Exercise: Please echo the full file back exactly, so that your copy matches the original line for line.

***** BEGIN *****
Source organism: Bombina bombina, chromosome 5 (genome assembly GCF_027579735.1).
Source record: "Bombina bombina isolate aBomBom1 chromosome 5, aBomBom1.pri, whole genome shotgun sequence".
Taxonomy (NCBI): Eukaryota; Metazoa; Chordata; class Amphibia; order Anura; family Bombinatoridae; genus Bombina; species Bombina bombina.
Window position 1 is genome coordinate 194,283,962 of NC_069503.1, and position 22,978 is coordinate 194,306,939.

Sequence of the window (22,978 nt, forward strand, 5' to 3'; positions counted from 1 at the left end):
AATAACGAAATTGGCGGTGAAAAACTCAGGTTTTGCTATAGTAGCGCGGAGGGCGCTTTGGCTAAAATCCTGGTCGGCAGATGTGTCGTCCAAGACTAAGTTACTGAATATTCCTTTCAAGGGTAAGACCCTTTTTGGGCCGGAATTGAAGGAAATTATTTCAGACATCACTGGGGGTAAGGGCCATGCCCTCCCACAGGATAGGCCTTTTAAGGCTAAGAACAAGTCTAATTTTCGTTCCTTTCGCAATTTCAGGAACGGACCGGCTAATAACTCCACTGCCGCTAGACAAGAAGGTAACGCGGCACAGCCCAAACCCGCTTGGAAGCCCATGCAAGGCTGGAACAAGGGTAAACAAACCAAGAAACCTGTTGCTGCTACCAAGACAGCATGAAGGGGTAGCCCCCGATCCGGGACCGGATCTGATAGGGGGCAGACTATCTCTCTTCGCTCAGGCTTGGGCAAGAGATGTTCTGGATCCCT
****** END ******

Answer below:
Source organism: Bombina bombina, chromosome 5 (genome assembly GCF_027579735.1).
Source record: "Bombina bombina isolate aBomBom1 chromosome 5, aBomBom1.pri, whole genome shotgun sequence".
Taxonomy (NCBI): Eukaryota; Metazoa; Chordata; class Amphibia; order Anura; family Bombinatoridae; genus Bombina; species Bombina bombina.
Window position 1 is genome coordinate 194,283,962 of NC_069503.1, and position 22,978 is coordinate 194,306,939.

Sequence of the window (22,978 nt, forward strand, 5' to 3'; positions counted from 1 at the left end):
AATAACGAAATTGGCGGTGAAAAACTCAGGTTTTGCTATAGTAGCGCGGAGGGCGCTTTGGCTAAAATCCTGGTCGGCAGATGTGTCGTCCAAGACTAAGTTACTGAATATTCCTTTCAAGGGTAAGACCCTTTTTGGGCCGGAATTGAAGGAAATTATTTCAGACATCACTGGGGGTAAGGGCCATGCCCTCCCACAGGATAGGCCTTTTAAGGCTAAGAACAAGTCTAATTTTCGTTCCTTTCGCAATTTCAGGAACGGACCGGCTAATAACTCCACTGCCGCTAGACAAGAAGGTAACGCGGCACAGCCCAAACCCGCTTGGAAGCCCATGCAAGGCTGGAACAAGGGTAAACAAACCAAGAAACCTGTTGCTGCTACCAAGACAGCATGAAGGGGTAGCCCCCGATCCGGGACCGGATCTGATAGGGGGCAGACTATCTCTCTTCGCTCAGGCTTGGGCAAGAGATGTTCTGGATCCCT